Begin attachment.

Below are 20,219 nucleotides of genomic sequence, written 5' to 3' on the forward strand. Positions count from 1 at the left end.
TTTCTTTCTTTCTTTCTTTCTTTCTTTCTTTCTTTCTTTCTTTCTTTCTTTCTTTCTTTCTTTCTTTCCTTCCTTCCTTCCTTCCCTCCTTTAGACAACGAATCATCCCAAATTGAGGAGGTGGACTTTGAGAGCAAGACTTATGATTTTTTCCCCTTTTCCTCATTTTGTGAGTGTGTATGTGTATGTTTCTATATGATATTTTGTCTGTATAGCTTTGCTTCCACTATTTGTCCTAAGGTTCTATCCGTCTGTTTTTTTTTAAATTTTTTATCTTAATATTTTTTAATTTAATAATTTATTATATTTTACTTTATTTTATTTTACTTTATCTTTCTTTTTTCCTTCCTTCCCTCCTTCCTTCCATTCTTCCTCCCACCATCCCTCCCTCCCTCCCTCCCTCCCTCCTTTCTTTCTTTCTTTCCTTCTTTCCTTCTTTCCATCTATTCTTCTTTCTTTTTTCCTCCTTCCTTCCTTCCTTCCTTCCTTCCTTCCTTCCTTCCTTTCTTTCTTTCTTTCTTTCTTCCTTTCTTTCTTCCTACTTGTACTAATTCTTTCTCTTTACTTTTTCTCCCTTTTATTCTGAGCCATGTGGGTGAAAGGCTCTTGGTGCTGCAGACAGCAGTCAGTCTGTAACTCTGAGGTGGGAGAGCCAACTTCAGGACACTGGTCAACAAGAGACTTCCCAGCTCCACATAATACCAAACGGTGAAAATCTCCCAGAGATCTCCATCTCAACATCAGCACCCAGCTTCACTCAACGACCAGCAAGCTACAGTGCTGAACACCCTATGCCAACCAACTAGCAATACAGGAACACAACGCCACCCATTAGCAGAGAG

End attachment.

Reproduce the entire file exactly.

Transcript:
Below are 20,219 nucleotides of genomic sequence, written 5' to 3' on the forward strand. Positions count from 1 at the left end.
TTTCTTTCTTTCTTTCTTTCTTTCTTTCTTTCTTTCTTTCTTTCTTTCTTTCTTTCTTTCTTTCTTTCCTTCCTTCCTTCCTTCCCTCCTTTAGACAACGAATCATCCCAAATTGAGGAGGTGGACTTTGAGAGCAAGACTTATGATTTTTTCCCCTTTTCCTCATTTTGTGAGTGTGTATGTGTATGTTTCTATATGATATTTTGTCTGTATAGCTTTGCTTCCACTATTTGTCCTAAGGTTCTATCCGTCTGTTTTTTTTTAAATTTTTTATCTTAATATTTTTTAATTTAATAATTTATTATATTTTACTTTATTTTATTTTACTTTATCTTTCTTTTTTCCTTCCTTCCCTCCTTCCTTCCATTCTTCCTCCCACCATCCCTCCCTCCCTCCCTCCCTCCCTCCTTTCTTTCTTTCTTTCCTTCTTTCCTTCTTTCCATCTATTCTTCTTTCTTTTTTCCTCCTTCCTTCCTTCCTTCCTTCCTTCCTTCCTTCCTTCCTTTCTTTCTTTCTTTCTTTCTTCCTTTCTTTCTTCCTACTTGTACTAATTCTTTCTCTTTACTTTTTCTCCCTTTTATTCTGAGCCATGTGGGTGAAAGGCTCTTGGTGCTGCAGACAGCAGTCAGTCTGTAACTCTGAGGTGGGAGAGCCAACTTCAGGACACTGGTCAACAAGAGACTTCCCAGCTCCACATAATACCAAACGGTGAAAATCTCCCAGAGATCTCCATCTCAACATCAGCACCCAGCTTCACTCAACGACCAGCAAGCTACAGTGCTGAACACCCTATGCCAACCAACTAGCAATACAGGAACACAACGCCACCCATTAGCAGAGAG